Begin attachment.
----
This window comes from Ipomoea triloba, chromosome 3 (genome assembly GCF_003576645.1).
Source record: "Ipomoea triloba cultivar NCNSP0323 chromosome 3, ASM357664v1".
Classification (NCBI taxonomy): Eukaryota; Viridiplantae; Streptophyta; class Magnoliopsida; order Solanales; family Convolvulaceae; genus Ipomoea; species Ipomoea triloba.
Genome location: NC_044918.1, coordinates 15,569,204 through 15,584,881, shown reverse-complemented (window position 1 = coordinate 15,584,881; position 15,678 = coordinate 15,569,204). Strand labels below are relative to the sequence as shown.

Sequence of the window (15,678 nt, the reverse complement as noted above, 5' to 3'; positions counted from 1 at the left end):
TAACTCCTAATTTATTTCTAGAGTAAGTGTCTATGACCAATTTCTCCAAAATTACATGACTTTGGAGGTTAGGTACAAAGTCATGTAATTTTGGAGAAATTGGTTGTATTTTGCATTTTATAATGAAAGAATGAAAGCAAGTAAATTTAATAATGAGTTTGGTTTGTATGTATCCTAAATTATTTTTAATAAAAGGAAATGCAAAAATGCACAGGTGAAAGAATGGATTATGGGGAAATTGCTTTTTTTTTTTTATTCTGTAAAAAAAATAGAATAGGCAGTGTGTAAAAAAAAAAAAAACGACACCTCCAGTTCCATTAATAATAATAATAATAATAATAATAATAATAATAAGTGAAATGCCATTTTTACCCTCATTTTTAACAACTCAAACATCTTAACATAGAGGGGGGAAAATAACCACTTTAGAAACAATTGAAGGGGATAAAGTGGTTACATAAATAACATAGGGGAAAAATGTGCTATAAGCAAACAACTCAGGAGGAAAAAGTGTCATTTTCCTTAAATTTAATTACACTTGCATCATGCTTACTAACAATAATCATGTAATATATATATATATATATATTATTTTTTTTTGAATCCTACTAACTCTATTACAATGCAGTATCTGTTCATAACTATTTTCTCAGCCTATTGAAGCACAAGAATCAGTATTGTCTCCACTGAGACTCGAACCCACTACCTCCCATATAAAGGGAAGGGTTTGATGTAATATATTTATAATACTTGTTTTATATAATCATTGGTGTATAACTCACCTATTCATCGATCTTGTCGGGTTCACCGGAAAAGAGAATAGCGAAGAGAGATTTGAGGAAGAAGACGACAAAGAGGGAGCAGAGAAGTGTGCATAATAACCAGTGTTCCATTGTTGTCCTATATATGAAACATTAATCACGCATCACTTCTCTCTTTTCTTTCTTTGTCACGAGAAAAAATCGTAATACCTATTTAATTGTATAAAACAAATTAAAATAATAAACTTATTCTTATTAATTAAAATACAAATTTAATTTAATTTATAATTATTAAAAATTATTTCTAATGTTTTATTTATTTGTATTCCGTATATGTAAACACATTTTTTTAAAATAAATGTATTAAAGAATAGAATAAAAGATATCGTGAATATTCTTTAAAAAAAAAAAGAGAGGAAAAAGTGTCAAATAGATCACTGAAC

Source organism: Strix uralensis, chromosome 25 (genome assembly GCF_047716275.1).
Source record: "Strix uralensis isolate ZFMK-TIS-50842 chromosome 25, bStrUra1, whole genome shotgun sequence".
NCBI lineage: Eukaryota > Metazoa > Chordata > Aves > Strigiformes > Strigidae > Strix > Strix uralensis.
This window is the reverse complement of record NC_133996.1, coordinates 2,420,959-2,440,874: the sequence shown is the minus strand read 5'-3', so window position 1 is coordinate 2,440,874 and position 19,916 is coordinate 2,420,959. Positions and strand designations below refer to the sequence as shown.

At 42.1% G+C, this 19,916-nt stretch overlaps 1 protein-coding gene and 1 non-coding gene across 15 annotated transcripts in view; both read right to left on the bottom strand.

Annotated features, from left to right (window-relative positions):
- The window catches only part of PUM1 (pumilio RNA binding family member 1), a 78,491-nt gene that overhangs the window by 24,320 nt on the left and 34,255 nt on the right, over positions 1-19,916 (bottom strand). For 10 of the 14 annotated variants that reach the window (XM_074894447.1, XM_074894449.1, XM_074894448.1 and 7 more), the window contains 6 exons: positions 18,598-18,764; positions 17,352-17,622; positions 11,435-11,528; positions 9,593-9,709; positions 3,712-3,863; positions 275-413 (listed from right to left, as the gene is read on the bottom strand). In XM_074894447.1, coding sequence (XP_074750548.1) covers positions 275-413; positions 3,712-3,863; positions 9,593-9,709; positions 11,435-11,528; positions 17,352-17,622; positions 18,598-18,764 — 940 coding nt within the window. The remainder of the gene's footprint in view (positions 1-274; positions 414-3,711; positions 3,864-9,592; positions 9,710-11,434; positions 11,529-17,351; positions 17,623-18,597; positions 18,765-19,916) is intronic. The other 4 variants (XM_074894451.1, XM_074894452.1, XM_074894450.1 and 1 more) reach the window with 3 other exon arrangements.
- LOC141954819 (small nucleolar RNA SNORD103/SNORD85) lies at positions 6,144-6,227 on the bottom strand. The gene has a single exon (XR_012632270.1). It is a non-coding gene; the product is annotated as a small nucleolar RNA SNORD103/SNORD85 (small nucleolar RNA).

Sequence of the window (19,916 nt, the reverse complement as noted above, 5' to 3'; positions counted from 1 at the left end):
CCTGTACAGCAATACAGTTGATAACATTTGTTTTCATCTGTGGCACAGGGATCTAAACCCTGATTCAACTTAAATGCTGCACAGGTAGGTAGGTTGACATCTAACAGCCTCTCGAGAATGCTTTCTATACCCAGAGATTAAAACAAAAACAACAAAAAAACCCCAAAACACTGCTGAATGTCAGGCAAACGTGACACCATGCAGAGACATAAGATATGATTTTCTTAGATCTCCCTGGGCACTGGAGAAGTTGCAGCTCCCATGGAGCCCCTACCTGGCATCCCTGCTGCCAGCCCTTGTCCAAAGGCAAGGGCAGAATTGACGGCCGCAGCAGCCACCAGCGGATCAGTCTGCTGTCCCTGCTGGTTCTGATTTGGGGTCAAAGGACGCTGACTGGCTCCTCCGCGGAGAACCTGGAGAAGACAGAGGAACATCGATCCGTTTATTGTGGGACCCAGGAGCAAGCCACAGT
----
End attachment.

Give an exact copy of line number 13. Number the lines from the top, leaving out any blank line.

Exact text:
- The window catches only part of PUM1 (pumilio RNA binding family member 1), a 78,491-nt gene that overhangs the window by 24,320 nt on the left and 34,255 nt on the right, over positions 1-19,916 (bottom strand). For 10 of the 14 annotated variants that reach the window (XM_074894447.1, XM_074894449.1, XM_074894448.1 and 7 more), the window contains 6 exons: positions 18,598-18,764; positions 17,352-17,622; positions 11,435-11,528; positions 9,593-9,709; positions 3,712-3,863; positions 275-413 (listed from right to left, as the gene is read on the bottom strand). In XM_074894447.1, coding sequence (XP_074750548.1) covers positions 275-413; positions 3,712-3,863; positions 9,593-9,709; positions 11,435-11,528; positions 17,352-17,622; positions 18,598-18,764 — 940 coding nt within the window. The remainder of the gene's footprint in view (positions 1-274; positions 414-3,711; positions 3,864-9,592; positions 9,710-11,434; positions 11,529-17,351; positions 17,623-18,597; positions 18,765-19,916) is intronic. The other 4 variants (XM_074894451.1, XM_074894452.1, XM_074894450.1 and 1 more) reach the window with 3 other exon arrangements.